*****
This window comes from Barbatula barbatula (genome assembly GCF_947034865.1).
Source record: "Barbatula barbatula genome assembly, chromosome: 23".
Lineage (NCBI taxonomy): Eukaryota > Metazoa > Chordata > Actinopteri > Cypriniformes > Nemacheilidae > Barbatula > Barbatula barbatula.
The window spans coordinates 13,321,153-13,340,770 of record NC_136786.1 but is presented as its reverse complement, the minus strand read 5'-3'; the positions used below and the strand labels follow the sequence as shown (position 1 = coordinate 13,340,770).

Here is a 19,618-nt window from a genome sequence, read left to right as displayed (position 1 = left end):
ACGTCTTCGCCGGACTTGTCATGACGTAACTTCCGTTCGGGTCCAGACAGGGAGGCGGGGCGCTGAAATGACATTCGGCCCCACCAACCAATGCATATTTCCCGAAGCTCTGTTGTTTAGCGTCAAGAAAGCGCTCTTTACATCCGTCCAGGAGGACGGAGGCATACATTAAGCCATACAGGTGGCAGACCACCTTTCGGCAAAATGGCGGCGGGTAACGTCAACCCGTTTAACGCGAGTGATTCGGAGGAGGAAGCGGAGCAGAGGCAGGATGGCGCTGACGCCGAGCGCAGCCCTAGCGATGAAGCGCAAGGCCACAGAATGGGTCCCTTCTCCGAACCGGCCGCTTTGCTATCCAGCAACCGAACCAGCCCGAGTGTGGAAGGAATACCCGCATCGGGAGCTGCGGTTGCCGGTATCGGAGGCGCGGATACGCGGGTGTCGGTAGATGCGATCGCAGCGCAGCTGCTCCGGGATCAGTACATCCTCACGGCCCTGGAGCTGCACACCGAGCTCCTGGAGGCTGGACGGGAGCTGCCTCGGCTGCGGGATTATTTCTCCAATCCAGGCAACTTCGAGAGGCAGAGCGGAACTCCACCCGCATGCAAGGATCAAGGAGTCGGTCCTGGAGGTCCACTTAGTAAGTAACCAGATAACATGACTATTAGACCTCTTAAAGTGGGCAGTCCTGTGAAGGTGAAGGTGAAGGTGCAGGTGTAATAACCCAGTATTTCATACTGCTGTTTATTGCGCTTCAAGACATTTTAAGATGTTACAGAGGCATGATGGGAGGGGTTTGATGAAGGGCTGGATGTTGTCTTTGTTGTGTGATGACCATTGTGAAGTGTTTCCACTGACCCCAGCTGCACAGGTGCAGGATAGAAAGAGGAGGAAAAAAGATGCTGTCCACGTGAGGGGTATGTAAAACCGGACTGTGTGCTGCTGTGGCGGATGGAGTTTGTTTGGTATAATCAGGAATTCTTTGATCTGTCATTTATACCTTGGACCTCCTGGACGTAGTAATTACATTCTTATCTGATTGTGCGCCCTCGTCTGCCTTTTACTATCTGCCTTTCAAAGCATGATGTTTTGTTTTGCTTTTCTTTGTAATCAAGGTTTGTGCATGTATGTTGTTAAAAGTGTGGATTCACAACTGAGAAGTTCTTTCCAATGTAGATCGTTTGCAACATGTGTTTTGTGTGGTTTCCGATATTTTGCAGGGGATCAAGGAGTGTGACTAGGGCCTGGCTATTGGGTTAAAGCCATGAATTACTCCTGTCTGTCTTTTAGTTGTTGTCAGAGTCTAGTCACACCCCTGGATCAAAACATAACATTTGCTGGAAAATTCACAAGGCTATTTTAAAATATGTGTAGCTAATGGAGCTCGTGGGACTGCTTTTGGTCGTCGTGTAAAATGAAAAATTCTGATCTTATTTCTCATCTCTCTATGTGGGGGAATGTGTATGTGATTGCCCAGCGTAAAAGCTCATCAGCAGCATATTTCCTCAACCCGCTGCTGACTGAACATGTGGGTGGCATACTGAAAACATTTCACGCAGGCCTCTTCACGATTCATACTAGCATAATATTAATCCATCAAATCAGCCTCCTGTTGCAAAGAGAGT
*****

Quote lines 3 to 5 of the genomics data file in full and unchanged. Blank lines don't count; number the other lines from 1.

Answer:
Lineage (NCBI taxonomy): Eukaryota > Metazoa > Chordata > Actinopteri > Cypriniformes > Nemacheilidae > Barbatula > Barbatula barbatula.
The window spans coordinates 13,321,153-13,340,770 of record NC_136786.1 but is presented as its reverse complement, the minus strand read 5'-3'; the positions used below and the strand labels follow the sequence as shown (position 1 = coordinate 13,340,770).

Here is a 19,618-nt window from a genome sequence, read left to right as displayed (position 1 = left end):